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Pigeon Valley Fire Update 70: Crews close in on fire perimeter milestone

Firefighters working to control the Pigeon Valley fire expect to have created a 30 metre ‘black-out’ zone around the fire area by the end of the day (Sunday 24 February).


Fire and Emergency Incident Controller Rory Renwick said that as of this morning, there was a “black out” 30 metre line around 33.2km of the fire perimeter, and a 10m line around the remaining 2.2km.


Black out refers to a cold area where no material is currently burning.


“We’ve achieved that blacked out area to 30m around 93 per cent of the perimeter and will be working to extend the 10m line out to 30m over the rest today.”


Fire control line Fenz 24022019

The blue line shows the area of the perimeter that has been blacked out with the remaining area in green to be addressed today.


Fenz fire crew perimeter photo 24022019

A crew from the Wellington Chatham Islands Rural Fire Brigade working on the fire perimeter. Photo: FENZ


Overnight, crews using drones identified and put out a hot spot that had flared up, creating an active fire.


Light rain had fallen this morning, with 8mm recorded at the fire site since 5am. No further significant falls were expected today. While the rain would help reduce the fire risk in lighter fuels such as dry grass, it wasn’t enough to make a significant difference to hot spots, Mr Renwick said.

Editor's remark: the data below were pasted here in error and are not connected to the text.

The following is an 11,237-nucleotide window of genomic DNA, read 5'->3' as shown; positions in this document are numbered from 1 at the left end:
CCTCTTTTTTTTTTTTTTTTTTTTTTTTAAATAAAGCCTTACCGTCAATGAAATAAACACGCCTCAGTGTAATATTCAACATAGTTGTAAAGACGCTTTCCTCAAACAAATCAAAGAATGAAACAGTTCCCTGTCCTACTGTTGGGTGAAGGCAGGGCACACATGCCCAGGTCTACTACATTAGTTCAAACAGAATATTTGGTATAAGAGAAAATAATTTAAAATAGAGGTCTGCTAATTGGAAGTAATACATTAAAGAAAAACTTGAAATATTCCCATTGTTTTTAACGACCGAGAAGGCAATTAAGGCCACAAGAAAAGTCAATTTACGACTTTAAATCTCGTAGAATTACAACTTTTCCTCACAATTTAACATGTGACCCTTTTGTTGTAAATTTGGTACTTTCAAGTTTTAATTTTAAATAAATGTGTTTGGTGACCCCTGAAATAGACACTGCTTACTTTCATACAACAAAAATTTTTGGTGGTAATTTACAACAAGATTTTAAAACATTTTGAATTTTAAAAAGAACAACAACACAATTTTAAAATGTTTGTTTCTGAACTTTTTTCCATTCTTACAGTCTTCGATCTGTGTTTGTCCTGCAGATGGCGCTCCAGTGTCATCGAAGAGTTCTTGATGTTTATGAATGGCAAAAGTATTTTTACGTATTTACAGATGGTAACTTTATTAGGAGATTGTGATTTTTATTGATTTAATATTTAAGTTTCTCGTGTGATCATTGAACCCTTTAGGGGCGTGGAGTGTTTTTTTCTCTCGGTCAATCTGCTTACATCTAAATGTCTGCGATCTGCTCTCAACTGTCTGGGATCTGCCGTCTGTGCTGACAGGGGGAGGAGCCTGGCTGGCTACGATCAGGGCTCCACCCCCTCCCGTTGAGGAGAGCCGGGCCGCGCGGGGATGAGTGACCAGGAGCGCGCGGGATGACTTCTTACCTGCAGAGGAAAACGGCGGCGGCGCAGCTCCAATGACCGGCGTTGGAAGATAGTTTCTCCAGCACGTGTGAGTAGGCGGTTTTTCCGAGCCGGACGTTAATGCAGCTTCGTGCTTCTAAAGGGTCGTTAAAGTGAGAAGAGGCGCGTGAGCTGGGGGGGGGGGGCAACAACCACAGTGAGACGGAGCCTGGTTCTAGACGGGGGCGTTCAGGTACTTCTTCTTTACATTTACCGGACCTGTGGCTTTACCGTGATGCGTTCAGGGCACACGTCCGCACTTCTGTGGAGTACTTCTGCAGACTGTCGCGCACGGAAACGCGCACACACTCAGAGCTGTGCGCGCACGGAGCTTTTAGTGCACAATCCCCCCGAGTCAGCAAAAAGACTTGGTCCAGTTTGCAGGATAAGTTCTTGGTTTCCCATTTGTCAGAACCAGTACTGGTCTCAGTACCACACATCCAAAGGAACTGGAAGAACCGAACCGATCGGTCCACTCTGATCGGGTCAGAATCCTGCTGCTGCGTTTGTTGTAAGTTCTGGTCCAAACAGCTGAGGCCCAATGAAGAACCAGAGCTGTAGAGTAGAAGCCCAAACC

He added that people should still be very careful as the fire risk across the region was still high and once the dampness of the rain lifted, light fuels can dry out in less than a day, and fires could start very easily.


“As a guide, think of clothes on a washing line. The vegetation is much the same so if your clothes dry, the vegetation will too.”


Civil Defence Group Controller Roger Ball welcomed the progress, however reiterated that there was still work to be done.


The State of Local Emergency remains in place until Wednesday.


Controlled access through the cordon remained in place for residents only in Teapot, Eves and Redwood valleys, and the prohibition on machinery use was still in place.

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